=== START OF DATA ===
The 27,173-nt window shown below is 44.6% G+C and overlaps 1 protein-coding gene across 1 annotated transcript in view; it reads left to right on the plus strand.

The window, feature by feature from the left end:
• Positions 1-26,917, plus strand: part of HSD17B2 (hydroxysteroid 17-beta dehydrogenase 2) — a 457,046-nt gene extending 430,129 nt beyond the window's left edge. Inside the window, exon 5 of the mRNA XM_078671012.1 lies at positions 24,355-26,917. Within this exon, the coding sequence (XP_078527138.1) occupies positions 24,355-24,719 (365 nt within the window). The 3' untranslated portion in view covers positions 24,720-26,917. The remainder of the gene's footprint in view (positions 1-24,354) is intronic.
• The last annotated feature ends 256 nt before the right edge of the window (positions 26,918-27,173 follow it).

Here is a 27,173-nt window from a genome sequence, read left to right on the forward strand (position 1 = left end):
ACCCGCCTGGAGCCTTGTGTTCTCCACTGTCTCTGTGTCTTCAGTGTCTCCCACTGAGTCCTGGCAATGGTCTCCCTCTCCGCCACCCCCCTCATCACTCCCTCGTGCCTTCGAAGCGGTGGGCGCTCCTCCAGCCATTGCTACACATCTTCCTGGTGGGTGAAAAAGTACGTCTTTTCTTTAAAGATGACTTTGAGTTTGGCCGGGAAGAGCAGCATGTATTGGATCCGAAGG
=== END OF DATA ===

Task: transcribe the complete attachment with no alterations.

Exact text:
The 27,173-nt window shown below is 44.6% G+C and overlaps 1 protein-coding gene across 1 annotated transcript in view; it reads left to right on the plus strand.

The window, feature by feature from the left end:
• Positions 1-26,917, plus strand: part of HSD17B2 (hydroxysteroid 17-beta dehydrogenase 2) — a 457,046-nt gene extending 430,129 nt beyond the window's left edge. Inside the window, exon 5 of the mRNA XM_078671012.1 lies at positions 24,355-26,917. Within this exon, the coding sequence (XP_078527138.1) occupies positions 24,355-24,719 (365 nt within the window). The 3' untranslated portion in view covers positions 24,720-26,917. The remainder of the gene's footprint in view (positions 1-24,354) is intronic.
• The last annotated feature ends 256 nt before the right edge of the window (positions 26,918-27,173 follow it).

Here is a 27,173-nt window from a genome sequence, read left to right on the forward strand (position 1 = left end):
ACCCGCCTGGAGCCTTGTGTTCTCCACTGTCTCTGTGTCTTCAGTGTCTCCCACTGAGTCCTGGCAATGGTCTCCCTCTCCGCCACCCCCCTCATCACTCCCTCGTGCCTTCGAAGCGGTGGGCGCTCCTCCAGCCATTGCTACACATCTTCCTGGTGGGTGAAAAAGTACGTCTTTTCTTTAAAGATGACTTTGAGTTTGGCCGGGAAGAGCAGCATGTATTGGATCCGAAGG